Provocative French cartoonist Maurice Sinet, who worked under the pseudonym Siné, died on May 5, 2016 after lung surgery, according to the Lambiek site. He was 87.
Born in Paris, he was trained as a typographer at École Estienne. But
he was so impressed by his first sight of the work of Steinberg that he immediately began drawing cartoons himself. He succeeded brilliantly not only in this field, but also as a book illustrator and designer of posters, stage decors, animated cartoons and publicity films. During his studies, he also was a cabaret singer with Les Garçons de la Rue.
He spent most of his military service in prison, and began his professional career as a retoucher for pornographic magazines. He published his first cartoon in France Dimanche in 1952, and won the Black Humour Award for his cartoon collection 'Complainte sans Paroles' in 1955. Siné became especially famous for his wordplay cartoons about cats. Until 1962, he made political cartoons for L'Express, some of which were refused or caused heavy criticism. He subsequently published his anti-colonial, anti-zionist, anti-capitalist and anti-clerical worldviews in his own publication, Siné Massacre.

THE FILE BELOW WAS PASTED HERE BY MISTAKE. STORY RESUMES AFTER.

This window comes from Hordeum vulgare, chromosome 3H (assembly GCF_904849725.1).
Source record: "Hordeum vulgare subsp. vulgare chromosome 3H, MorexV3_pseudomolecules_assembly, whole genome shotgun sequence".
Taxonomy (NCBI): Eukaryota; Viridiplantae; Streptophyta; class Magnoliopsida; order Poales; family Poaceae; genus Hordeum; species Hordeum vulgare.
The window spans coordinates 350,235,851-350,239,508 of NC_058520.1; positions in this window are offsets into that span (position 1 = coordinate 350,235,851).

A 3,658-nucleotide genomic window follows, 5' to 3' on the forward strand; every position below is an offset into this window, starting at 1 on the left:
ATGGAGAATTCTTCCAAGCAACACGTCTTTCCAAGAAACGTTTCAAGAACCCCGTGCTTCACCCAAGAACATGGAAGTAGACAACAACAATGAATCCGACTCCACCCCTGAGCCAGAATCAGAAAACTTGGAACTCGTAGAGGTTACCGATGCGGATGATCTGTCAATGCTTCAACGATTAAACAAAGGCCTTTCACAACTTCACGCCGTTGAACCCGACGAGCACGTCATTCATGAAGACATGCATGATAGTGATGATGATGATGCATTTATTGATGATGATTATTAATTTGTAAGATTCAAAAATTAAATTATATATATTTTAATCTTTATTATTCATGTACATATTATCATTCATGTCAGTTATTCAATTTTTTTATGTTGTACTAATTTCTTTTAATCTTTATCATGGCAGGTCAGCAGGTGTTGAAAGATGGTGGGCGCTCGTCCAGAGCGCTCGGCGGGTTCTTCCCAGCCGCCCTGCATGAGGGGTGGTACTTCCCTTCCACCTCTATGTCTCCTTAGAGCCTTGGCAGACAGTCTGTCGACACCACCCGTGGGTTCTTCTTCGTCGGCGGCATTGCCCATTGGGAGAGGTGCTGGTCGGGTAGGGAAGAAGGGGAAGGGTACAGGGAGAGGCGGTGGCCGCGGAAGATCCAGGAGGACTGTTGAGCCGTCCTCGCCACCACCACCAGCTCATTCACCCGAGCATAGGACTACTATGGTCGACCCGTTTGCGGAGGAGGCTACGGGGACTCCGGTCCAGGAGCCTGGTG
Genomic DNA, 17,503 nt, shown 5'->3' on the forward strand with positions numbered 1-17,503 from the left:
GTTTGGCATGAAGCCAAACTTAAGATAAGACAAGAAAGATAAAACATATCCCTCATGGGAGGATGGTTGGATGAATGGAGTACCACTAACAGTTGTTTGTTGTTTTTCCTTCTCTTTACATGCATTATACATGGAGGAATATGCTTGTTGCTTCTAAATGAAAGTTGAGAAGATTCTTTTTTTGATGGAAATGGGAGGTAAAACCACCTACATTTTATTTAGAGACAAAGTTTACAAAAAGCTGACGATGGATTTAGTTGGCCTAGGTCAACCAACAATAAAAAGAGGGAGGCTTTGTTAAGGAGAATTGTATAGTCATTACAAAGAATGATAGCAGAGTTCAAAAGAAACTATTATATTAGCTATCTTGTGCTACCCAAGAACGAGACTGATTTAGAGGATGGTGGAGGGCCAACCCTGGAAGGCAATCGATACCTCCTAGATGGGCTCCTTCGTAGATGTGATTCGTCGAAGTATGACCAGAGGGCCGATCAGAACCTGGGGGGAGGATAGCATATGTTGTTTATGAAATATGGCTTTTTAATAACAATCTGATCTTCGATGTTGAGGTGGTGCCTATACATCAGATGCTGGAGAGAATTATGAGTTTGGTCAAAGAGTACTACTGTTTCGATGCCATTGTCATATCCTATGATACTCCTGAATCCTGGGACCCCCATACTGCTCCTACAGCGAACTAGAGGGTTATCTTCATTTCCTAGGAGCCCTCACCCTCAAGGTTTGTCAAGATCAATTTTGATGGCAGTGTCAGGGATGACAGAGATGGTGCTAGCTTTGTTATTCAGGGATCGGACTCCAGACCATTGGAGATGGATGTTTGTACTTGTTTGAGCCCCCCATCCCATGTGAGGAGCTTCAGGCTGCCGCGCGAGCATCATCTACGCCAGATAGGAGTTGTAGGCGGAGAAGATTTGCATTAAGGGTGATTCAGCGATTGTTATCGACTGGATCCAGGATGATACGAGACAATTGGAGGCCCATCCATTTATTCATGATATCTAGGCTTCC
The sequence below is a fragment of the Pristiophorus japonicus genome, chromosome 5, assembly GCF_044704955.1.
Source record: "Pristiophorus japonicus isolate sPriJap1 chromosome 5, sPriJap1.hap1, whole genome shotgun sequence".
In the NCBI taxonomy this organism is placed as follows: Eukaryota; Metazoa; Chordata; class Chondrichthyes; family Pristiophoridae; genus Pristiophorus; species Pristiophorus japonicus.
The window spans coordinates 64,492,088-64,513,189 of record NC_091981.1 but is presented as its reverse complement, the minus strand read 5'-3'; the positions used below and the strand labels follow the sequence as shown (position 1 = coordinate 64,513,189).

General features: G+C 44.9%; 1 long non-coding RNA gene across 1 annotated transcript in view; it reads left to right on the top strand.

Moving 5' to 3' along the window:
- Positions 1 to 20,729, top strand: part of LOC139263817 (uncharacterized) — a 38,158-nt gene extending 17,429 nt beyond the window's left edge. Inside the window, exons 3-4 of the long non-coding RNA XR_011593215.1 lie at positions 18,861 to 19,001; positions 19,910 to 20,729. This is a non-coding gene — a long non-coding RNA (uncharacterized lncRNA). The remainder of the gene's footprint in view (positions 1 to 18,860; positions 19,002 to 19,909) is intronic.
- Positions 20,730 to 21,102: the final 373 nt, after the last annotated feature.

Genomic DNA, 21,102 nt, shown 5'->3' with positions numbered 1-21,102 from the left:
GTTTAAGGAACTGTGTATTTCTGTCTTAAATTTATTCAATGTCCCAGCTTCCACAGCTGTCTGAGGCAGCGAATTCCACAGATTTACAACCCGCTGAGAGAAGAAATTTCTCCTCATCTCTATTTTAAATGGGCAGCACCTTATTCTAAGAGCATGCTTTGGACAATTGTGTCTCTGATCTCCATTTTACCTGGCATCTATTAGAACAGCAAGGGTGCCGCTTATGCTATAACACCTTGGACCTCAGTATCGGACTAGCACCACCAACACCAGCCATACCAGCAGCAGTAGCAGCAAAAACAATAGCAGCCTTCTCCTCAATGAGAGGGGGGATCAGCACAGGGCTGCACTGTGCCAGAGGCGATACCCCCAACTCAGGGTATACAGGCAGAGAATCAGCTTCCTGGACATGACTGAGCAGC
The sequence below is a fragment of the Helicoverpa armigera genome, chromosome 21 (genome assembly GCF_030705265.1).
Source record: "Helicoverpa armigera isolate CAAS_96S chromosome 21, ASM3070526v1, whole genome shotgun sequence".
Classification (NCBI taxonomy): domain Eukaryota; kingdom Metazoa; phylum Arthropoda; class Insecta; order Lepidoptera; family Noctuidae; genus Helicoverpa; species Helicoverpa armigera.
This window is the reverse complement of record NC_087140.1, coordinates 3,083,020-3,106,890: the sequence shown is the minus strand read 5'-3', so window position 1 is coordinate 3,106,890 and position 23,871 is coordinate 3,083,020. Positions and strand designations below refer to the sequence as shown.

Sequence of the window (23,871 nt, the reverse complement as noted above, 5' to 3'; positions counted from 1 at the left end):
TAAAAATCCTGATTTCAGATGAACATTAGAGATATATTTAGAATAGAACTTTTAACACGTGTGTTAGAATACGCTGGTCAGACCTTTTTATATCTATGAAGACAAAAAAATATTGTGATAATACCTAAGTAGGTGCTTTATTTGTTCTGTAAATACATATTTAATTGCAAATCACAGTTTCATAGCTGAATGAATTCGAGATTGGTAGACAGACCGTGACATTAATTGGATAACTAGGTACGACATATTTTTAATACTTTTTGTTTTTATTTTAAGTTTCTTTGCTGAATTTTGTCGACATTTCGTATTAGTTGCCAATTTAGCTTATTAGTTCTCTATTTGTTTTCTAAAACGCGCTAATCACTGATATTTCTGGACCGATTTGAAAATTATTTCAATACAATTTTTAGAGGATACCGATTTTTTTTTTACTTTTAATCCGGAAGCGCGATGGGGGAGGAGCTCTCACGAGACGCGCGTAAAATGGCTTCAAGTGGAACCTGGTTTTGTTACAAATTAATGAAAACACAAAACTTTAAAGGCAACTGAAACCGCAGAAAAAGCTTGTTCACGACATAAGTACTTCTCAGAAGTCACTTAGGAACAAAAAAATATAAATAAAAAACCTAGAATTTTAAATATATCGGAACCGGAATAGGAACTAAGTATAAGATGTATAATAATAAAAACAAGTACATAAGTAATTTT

Siné's savage cartoons were even too much for the satirical Charlie Hebdo magazine. After being a regular cartoonist for the publication for 25 years, he was fired, in 2008, for an anti-semitic cartoon about the wife of Jean Sarkozy.
At the age of 80, he started up his own magazine of cartoons and satire, Siné Hebdo. It went from a weekly to a monthly and a name change to Siné Mensuel.
According to RFI, Siné "drew the last cover for Siné Mensuel while awaiting the operation on his lungs during which he died on 5 May 2016."